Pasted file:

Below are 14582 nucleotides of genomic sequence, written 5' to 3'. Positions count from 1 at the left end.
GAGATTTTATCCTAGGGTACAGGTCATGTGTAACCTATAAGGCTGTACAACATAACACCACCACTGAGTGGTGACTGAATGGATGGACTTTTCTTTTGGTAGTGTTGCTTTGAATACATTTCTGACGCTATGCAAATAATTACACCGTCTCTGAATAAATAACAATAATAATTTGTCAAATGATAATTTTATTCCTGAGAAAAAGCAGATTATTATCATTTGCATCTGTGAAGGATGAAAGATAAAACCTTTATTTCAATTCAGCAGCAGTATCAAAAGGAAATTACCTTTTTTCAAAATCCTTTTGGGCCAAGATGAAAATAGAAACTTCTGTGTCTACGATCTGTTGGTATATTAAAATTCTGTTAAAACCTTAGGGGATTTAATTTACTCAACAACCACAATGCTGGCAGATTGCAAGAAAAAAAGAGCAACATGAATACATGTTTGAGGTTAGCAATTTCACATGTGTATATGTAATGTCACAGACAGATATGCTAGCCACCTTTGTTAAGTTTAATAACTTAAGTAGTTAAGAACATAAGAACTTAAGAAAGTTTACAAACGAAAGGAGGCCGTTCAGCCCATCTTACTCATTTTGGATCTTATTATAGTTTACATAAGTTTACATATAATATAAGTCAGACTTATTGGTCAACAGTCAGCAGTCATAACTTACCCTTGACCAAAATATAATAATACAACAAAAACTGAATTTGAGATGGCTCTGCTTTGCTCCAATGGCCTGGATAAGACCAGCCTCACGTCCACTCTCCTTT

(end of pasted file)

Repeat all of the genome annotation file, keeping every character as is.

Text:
Below are 14582 nucleotides of genomic sequence, written 5' to 3'. Positions count from 1 at the left end.
GAGATTTTATCCTAGGGTACAGGTCATGTGTAACCTATAAGGCTGTACAACATAACACCACCACTGAGTGGTGACTGAATGGATGGACTTTTCTTTTGGTAGTGTTGCTTTGAATACATTTCTGACGCTATGCAAATAATTACACCGTCTCTGAATAAATAACAATAATAATTTGTCAAATGATAATTTTATTCCTGAGAAAAAGCAGATTATTATCATTTGCATCTGTGAAGGATGAAAGATAAAACCTTTATTTCAATTCAGCAGCAGTATCAAAAGGAAATTACCTTTTTTCAAAATCCTTTTGGGCCAAGATGAAAATAGAAACTTCTGTGTCTACGATCTGTTGGTATATTAAAATTCTGTTAAAACCTTAGGGGATTTAATTTACTCAACAACCACAATGCTGGCAGATTGCAAGAAAAAAAGAGCAACATGAATACATGTTTGAGGTTAGCAATTTCACATGTGTATATGTAATGTCACAGACAGATATGCTAGCCACCTTTGTTAAGTTTAATAACTTAAGTAGTTAAGAACATAAGAACTTAAGAAAGTTTACAAACGAAAGGAGGCCGTTCAGCCCATCTTACTCATTTTGGATCTTATTATAGTTTACATAAGTTTACATATAATATAAGTCAGACTTATTGGTCAACAGTCAGCAGTCATAACTTACCCTTGACCAAAATATAATAATACAACAAAAACTGAATTTGAGATGGCTCTGCTTTGCTCCAATGGCCTGGATAAGACCAGCCTCACGTCCACTCTCCTTT